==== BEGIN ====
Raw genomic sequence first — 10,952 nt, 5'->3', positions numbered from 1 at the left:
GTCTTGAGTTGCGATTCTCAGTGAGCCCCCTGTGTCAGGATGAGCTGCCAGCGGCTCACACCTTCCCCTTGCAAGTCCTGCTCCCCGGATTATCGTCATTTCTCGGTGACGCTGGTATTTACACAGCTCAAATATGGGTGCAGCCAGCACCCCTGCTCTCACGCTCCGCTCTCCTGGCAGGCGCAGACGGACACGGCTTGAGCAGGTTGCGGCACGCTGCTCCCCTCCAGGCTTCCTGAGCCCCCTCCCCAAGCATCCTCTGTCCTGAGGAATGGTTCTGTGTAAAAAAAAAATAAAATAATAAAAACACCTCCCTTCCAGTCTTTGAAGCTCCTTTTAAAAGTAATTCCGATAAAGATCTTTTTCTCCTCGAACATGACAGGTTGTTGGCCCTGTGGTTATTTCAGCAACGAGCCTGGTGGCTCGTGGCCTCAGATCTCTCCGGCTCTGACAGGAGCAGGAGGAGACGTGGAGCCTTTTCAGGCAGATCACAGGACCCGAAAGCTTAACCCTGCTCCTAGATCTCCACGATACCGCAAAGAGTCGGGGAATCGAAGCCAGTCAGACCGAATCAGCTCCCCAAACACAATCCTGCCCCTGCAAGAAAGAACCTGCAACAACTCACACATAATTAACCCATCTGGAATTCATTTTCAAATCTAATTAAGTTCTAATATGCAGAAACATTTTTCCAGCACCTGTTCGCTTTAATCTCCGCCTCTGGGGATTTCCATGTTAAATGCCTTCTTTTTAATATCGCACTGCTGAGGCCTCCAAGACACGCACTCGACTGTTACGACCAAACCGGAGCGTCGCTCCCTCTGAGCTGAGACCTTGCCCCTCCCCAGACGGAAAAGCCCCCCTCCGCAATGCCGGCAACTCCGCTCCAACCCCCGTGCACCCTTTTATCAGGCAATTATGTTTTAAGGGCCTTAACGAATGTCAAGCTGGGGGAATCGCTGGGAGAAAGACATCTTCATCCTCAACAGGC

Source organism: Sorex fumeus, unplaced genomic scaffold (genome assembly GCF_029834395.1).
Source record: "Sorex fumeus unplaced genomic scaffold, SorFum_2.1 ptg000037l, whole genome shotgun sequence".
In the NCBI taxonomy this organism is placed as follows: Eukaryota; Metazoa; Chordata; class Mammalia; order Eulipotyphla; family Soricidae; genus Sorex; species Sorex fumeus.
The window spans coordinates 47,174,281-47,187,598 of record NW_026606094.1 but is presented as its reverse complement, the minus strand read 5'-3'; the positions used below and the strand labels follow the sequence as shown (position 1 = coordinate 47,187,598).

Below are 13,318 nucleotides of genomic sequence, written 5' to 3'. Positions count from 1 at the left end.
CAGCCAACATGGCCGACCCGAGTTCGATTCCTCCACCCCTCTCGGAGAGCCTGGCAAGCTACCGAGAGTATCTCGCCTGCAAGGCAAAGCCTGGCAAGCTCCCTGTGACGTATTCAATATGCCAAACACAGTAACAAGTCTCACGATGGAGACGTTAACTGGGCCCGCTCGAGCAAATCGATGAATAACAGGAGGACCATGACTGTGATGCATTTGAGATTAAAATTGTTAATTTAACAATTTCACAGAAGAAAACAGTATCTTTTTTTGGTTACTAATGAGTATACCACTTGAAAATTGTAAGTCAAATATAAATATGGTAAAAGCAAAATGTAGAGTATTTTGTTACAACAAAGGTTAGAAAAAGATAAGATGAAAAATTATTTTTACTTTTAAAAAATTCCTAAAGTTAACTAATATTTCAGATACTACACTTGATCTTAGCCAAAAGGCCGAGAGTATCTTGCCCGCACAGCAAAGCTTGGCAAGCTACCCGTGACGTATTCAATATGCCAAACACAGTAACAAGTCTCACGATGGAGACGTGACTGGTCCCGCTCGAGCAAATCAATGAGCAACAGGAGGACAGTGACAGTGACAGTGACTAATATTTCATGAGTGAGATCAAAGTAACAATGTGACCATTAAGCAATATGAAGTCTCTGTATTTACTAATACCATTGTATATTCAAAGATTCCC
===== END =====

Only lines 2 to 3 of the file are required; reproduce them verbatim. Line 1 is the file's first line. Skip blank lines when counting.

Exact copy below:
GTCTTGAGTTGCGATTCTCAGTGAGCCCCCTGTGTCAGGATGAGCTGCCAGCGGCTCACACCTTCCCCTTGCAAGTCCTGCTCCCCGGATTATCGTCATTTCTCGGTGACGCTGGTATTTACACAGCTCAAATATGGGTGCAGCCAGCACCCCTGCTCTCACGCTCCGCTCTCCTGGCAGGCGCAGACGGACACGGCTTGAGCAGGTTGCGGCACGCTGCTCCCCTCCAGGCTTCCTGAGCCCCCTCCCCAAGCATCCTCTGTCCTGAGGAATGGTTCTGTGTAAAAAAAAAATAAAATAATAAAAACACCTCCCTTCCAGTCTTTGAAGCTCCTTTTAAAAGTAATTCCGATAAAGATCTTTTTCTCCTCGAACATGACAGGTTGTTGGCCCTGTGGTTATTTCAGCAACGAGCCTGGTGGCTCGTGGCCTCAGATCTCTCCGGCTCTGACAGGAGCAGGAGGAGACGTGGAGCCTTTTCAGGCAGATCACAGGACCCGAAAGCTTAACCCTGCTCCTAGATCTCCACGATACCGCAAAGAGTCGGGGAATCGAAGCCAGTCAGACCGAATCAGCTCCCCAAACACAATCCTGCCCCTGCAAGAAAGAACCTGCAACAACTCACACATAATTAACCCATCTGGAATTCATTTTCAAATCTAATTAAGTTCTAATATGCAGAAACATTTTTCCAGCACCTGTTCGCTTTAATCTCCGCCTCTGGGGATTTCCATGTTAAATGCCTTCTTTTTAATATCGCACTGCTGAGGCCTCCAAGACACGCACTCGACTGTTACGACCAAACCGGAGCGTCGCTCCCTCTGAGCTGAGACCTTGCCCCTCCCCAGACGGAAAAGCCCCCCTCCGCAATGCCGGCAACTCCGCTCCAACCCCCGTGCACCCTTTTATCAGGCAATTATGTTTTAAGGGCCTTAACGAATGTCAAGCTGGGGGAATCGCTGGGAGAAAGACATCTTCATCCTCAACAGGC

Source organism: Sorex fumeus, unplaced genomic scaffold (genome assembly GCF_029834395.1).